Ebay, the online auctioneer, has asked the European Union's antitrust chief to investigate companies that prevent retailers or sellers from offering their goods on Ebay or other online commerce platforms.
Tod Cohen, Ebay deputy general counsel, said he had raised concerns with Neelie Kroes over distributors of perfumes in France, sports goods in Spain, schoolbags in Germany and pushchairs in Britain, among others.
"We think there may be a number of anti-competitive and abusive distribution agreements that are prohibiting sellers in the EU from offering goods online. They are manipulating and controlling the markets beyond EU market rules," he said.
The company has been locked in legal battles over distribution policies with a number of large brand manufacturers - from Tiffany in the US to Louis Vuitton in France - although they, in turn, have complained about online sales of counterfeit items. Results in national courts have been mixed.
Ebay's call came after Ms Kroes said she would consider an investigation into whether manufacturers and service providers were using illegal practices to prevent online sales.
"There are a number of practices which are being used to restrict cross-border sales which I think require a closer look," she said.
"I intend to look very carefully at these practices, and any others brought to our attention," the commissioner said, as she called for views to be submitted.
The investigation is not formal at this stage, but a preliminary exercise to explore whether there are issues that need to be addressed. But Ms Kroes made clear she was ready to take further action if required.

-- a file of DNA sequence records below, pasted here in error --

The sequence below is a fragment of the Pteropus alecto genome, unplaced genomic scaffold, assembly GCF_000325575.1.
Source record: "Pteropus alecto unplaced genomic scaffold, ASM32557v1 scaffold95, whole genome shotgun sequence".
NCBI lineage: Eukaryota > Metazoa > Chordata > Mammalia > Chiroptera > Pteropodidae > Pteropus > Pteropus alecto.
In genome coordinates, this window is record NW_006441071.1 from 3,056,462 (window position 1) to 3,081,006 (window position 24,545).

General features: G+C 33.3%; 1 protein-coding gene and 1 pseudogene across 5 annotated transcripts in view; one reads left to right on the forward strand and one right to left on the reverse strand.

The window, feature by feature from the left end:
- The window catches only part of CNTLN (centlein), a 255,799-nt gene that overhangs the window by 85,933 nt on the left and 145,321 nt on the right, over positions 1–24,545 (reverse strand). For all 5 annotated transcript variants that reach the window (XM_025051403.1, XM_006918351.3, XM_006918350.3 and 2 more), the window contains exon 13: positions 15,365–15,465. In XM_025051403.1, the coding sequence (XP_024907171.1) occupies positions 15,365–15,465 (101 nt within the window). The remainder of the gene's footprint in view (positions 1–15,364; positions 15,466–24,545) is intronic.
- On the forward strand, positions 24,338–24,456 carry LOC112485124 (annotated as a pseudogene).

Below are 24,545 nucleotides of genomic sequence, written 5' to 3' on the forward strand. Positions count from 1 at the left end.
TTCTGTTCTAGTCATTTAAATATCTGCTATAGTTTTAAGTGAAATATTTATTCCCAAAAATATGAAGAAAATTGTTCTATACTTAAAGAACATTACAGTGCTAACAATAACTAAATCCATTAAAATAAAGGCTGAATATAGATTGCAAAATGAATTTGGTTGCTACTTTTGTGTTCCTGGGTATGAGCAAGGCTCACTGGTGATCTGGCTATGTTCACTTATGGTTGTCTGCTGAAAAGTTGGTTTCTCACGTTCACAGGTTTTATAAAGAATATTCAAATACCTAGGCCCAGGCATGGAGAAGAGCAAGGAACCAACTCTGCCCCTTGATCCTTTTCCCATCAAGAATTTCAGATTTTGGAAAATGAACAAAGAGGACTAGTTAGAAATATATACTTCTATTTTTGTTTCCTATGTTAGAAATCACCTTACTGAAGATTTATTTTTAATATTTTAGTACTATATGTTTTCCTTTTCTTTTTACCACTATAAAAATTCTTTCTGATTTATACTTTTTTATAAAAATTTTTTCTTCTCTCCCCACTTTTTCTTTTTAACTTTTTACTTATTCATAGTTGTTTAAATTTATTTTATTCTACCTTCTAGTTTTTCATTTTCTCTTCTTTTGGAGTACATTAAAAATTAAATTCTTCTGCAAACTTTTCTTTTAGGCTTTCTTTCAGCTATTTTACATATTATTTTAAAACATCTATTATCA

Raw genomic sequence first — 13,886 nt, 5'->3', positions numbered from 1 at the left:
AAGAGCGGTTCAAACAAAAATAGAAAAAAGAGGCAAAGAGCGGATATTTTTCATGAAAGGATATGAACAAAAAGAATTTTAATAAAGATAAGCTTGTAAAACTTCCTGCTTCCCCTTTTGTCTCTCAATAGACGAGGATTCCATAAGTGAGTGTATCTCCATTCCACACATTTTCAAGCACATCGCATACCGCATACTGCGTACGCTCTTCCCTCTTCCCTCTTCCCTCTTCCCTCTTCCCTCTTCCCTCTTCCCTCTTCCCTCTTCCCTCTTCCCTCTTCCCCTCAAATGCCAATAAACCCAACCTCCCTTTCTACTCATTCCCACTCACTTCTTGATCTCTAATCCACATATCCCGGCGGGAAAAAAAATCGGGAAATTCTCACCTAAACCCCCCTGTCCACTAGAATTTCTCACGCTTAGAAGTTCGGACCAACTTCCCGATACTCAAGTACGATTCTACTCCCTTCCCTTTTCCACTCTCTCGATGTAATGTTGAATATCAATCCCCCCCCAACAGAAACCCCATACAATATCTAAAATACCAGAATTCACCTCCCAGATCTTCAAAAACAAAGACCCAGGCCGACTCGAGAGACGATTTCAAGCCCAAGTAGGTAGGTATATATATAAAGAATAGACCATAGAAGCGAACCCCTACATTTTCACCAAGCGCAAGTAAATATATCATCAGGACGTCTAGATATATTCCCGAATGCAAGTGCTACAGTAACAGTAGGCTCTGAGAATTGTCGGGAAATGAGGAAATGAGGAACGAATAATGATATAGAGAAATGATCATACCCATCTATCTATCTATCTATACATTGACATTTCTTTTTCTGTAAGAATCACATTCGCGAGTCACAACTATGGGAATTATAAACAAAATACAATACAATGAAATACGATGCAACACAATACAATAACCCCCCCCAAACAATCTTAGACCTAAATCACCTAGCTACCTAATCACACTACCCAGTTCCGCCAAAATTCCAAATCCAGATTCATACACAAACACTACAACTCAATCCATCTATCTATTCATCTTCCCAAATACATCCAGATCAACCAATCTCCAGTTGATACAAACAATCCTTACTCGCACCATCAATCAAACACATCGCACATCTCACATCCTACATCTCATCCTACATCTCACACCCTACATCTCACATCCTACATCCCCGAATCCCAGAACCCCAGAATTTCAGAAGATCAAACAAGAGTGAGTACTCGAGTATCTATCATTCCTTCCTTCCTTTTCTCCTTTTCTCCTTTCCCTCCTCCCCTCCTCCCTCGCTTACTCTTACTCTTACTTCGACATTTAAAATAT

"Consumers often find that the products they are looking for are not available to them ... If this is because competition rules are not clear enough, I will clarify them. If it is because the competition rules are not up to date, I will update them.
"And of course, if this is because the competition rules are not being respected, consumers and companies should know I will enforce them" she said.
Ms Kroes was speaking at the end of a high-level roundtable discussion by online commerce participants including Apple's Steve Jobs, LVMH's Bernard Arnault, John Donahue, chief executive of Ebay, Roger Faxon from EMI, and Sir Mick Jagger. The roundtable will publish a short report later this year, and invite further comments from third parties.
Brussels sees online commerce as a means of driving a borderless market and eroding local competition barriers.
According to recent studies, total e-commerce sales in the EU could reach 5-10 per cent of total sales by 2010. Ebay claims consumers in the UK, Germany and France can achieve price savings of about 17 per cent for a range of new products by buying online.
By Nikki Tate
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